As I approach my 60th year I am more conscious than ever of ageing and the challenges this brings. One principle governs all others; the healthier you are, the younger you look. Healthy does not necessarily mean thin, athletic or without wrinkles. In the last five years, as I reflect on my career in plastic surgery, I have come to the conclusion that ageing attractively is all about staying healthy, happy and grounded.
At a recent conference in Belgium, I heard an excellent lecture by Dr Charles Verheyden of Dallas. He was describing the many and variable stigmata of bad cosmetic facial surgery. Some of them he had created, in the long process of refining his art and craft. His experiences and reflections were a breath of fresh air compared to the self-promoting behaviours of some of his younger colleagues also presenting on the panel.
The most important advice I can give to anyone considering surgery to help them age attractively, is to chose a doctor with an appreciation of art as well as medical science.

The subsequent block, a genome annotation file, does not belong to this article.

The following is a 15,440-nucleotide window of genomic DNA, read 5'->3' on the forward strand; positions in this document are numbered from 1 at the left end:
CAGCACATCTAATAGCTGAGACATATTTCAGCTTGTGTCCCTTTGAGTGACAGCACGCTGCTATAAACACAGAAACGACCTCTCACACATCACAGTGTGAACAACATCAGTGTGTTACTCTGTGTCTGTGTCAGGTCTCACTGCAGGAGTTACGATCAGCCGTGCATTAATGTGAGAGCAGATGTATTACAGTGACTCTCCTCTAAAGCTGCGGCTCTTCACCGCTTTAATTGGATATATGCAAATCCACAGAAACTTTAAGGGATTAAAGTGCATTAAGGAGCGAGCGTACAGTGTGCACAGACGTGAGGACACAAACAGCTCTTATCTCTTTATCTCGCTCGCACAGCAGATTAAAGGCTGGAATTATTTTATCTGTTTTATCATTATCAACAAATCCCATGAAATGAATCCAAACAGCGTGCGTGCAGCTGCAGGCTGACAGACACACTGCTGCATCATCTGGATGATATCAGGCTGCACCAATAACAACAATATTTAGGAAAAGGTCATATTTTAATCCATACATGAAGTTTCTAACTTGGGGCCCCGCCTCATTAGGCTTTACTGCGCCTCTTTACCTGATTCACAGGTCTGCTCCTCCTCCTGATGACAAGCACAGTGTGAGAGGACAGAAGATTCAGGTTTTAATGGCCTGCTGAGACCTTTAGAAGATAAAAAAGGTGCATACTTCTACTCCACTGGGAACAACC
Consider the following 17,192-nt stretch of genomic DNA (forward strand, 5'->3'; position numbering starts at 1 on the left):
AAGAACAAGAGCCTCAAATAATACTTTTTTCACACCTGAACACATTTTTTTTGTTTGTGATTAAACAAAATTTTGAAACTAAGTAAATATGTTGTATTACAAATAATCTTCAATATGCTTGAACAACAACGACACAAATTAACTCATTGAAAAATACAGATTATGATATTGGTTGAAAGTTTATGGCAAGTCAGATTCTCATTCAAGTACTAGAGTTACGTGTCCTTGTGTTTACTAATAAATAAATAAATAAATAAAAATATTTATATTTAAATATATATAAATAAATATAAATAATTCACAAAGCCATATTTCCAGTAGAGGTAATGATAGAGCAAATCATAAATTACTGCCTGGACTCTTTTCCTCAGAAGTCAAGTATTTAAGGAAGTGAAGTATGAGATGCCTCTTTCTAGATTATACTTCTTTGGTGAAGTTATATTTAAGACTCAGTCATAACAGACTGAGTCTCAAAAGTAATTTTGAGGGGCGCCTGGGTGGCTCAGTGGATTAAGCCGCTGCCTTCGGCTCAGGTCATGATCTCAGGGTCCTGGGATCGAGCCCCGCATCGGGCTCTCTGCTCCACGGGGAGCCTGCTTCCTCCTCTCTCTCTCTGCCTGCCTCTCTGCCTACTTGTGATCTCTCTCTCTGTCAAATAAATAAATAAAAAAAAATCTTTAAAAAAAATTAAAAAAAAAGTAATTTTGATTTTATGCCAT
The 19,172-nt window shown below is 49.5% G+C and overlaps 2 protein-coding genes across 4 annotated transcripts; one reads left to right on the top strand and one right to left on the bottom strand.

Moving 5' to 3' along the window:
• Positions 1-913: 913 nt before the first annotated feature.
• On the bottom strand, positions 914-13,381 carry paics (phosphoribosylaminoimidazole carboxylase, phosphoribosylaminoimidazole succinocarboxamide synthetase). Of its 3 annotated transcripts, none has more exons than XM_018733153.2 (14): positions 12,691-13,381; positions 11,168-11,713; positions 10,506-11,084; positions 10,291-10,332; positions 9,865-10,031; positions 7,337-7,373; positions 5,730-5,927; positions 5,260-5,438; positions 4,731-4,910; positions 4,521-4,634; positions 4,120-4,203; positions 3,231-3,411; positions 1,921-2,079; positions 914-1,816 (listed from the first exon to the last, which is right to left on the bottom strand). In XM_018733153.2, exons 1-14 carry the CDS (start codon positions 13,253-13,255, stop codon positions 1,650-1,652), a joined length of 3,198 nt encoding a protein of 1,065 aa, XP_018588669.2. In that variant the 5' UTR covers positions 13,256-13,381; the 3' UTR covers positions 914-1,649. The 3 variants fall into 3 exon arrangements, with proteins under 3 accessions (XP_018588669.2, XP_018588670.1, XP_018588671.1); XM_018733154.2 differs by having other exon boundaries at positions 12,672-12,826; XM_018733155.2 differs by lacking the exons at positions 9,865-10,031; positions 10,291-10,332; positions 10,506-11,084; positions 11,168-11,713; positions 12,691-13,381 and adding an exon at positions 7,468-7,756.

In an effort to more precisely evaluate the multiple methods and techniques for restoring youthful contours and appearance, I have recently collaborated with Dr Kumar Mithraratne PhD at Auckland University’s Bioengineering Institute. He is using human anatomical data and MRI scans to build a computer-generated model, with which we hope to be able to simulate with mathematical accuracy the changes of facial morphology caused by ageing. This same model will help predict which method actually fulfills the goal of restoring youthfulness, that is congruent and natural. Contour, volume and facial expression are key factors.
Without doubt, the best techniques are not the most radical nor expensive. The ideal methods of facial rejuvenation stimulate regeneration and continued improvement with time. This was taught to me by Dr Lawrence Ho FRACS, my mentor, now retired in Sydney. He is also collaborating with us behind the scenes.
I use these principles in the pursuit of excellence at my facial surgery clinic in Epsom.
Words: Michael Klaassen